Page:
This all happening in a country with leadership in a bumpy transition phase and potentially a perfect storm.
I'd hate to think though that the head of the CDC wasn't prepared to do an outright internal flight travel ban or harder notice statement for fear of upsetting the current president and getting twitter sacked and classed as a communist for not protecting American values. But for me and possibly others - I can see how that may well be plausible, so there is that in the back of my mind, can't deny that thought and do hope I'm wide of the mark even though it is a doubt I can't dismiss. But politics and health are never good bedfellows.
Relevant Slate Star Codex: https://slatestarcodex.com/2019/06/04/book-review-the-secret...
Relevant HN: https://news.ycombinator.com/item?id=22037749
Then people could just test themselves before traveling or going to indoor gatherings. They could also be used at airports, etc.
If the tests give you a positive result, you almost certainly have Covid. However, a negative result doesn't imply lack of Covid with the same accuracy.
Props to you for helping maintain social distancing.
I noticed people stopped wearing masks outside and started doing more gatherings around Toronto right about the time cases started going up again. Coincidence? I don't think so...
If you live far enough that you have to fly then you most likely have a completely separate social sphere where you live plus traveling by plane means being close to 100s of complete strangers. So the chance that one person/group is coming from a region with an outbreak to a non-outbreak region is higher and the risk of catching it during travel is higher.
It's just like ring security theory. Level 2 > Level 1 vs Level 3 -> Level 1.
If you live in California and your family is in New Hampshire, please don't hop on a plane, risking infection, and potentially spread COVID from your social circle in California to your family's in New Hampshire.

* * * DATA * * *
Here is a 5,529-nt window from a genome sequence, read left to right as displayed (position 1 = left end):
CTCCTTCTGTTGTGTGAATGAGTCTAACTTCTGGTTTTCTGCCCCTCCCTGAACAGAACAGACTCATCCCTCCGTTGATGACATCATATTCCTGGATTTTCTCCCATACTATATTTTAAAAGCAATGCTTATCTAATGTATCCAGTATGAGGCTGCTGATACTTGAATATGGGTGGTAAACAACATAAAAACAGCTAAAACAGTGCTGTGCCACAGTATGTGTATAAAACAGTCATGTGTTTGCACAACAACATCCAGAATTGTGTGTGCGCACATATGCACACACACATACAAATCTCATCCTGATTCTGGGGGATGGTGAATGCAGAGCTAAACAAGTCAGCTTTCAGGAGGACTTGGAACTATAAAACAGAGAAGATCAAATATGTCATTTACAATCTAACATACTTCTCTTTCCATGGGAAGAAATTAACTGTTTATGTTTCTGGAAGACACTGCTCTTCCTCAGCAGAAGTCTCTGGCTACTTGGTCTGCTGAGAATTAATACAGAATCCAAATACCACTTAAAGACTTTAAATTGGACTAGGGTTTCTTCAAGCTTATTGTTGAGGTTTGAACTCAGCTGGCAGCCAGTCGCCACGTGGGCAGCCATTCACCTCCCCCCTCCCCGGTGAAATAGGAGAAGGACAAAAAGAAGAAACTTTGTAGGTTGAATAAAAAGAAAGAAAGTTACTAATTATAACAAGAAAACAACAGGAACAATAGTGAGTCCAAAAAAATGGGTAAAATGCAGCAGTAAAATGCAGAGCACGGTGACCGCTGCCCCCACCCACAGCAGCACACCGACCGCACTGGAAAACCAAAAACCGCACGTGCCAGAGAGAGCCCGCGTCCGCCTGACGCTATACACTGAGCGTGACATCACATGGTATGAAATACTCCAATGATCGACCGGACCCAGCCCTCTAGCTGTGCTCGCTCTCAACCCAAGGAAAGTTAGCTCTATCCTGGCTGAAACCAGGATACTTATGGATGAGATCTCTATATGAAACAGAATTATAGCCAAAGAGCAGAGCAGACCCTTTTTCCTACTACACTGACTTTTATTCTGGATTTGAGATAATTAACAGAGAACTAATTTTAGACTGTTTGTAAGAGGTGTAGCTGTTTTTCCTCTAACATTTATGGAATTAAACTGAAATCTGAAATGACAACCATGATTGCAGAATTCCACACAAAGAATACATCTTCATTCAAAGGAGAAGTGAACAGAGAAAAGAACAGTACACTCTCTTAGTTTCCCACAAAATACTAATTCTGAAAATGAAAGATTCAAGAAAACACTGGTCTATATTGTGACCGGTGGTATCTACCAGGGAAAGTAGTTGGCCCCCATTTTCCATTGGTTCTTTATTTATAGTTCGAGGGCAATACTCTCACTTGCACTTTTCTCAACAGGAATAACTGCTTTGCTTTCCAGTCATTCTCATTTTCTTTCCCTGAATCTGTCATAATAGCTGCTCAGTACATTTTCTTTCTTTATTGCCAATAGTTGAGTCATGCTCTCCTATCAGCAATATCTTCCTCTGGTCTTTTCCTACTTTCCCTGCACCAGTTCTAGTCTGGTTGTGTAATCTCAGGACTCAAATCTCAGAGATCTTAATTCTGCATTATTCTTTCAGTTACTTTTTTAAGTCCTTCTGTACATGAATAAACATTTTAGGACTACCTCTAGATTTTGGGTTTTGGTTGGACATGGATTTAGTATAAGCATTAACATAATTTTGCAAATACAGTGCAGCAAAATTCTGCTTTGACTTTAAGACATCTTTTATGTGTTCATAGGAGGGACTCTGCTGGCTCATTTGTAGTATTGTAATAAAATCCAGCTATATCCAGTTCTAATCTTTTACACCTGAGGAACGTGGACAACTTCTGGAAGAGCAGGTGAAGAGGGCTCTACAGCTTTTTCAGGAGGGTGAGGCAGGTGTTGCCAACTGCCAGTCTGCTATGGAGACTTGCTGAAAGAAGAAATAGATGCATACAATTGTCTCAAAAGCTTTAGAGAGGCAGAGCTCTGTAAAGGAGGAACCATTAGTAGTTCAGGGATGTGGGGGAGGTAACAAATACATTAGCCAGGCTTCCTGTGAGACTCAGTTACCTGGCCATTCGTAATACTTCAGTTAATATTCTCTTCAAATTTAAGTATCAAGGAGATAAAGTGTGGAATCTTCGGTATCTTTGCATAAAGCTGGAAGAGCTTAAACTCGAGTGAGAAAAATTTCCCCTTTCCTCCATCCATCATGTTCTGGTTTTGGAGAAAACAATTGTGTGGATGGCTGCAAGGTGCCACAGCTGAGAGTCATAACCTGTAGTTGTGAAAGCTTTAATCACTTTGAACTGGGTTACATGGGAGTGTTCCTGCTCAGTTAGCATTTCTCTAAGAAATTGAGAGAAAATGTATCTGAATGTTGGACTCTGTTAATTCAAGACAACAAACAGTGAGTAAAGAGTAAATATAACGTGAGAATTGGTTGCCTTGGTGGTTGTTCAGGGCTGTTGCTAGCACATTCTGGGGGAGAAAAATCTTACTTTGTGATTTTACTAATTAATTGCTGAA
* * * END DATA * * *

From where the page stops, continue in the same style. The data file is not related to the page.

Unfortunately, the combination of humans being bad at following instructions, folks being tired of COVID, and the high levels of stress this year are probably going to result in a lot of folks doing exactly this kind of stupid thing. I really wish we could close the airports for the week of Thanksgiving (refunding all flights that week) to give people a push towards responsibility, because they likely won't do it themselves.
It's from 2015 but I wouldn't expect the number to be too different today.
You can see that in some of the rather predictable responses you've received. Of course, I don't think you literally mean "close all airports" – rather, a move to temporarily ban nonessential long-distance travel, which is a pretty normal tool that you'd expect to use to tackle a pandemic.
I'm in England just now—hardly the poster child for excessive restrictions–and pretty extensive limitations apply for the next two weeks for travel and gathering. This isn't anything that anybody particularly wants, but it definitely feels that the country has collectively shat itself to a lesser extent.
Looking at pre-Covid numbers from 2019, driving accounts (~55m) for more travel than flying (~36m) during the Thanksgiving period.
Every institution is enacting policies that make the sense for themselves but together are not great at actually stopping the pandemic.
While the Federal response and some state responses have been horrible, I actually don't see it as inherently bad that schools have flexibility in deciding what they do based on their location, size, need for physical access to teach/lab work. Schools have indeed responded differently and some of that is simply different decisions by different administrations. But some of it is also recognizing that situations are different. And so far, schools do not seem to have been a particular problem in disease spread.
It would be folly to underestimate how much support Trump has in this country.
This was no clear win -- we are very much a country divided.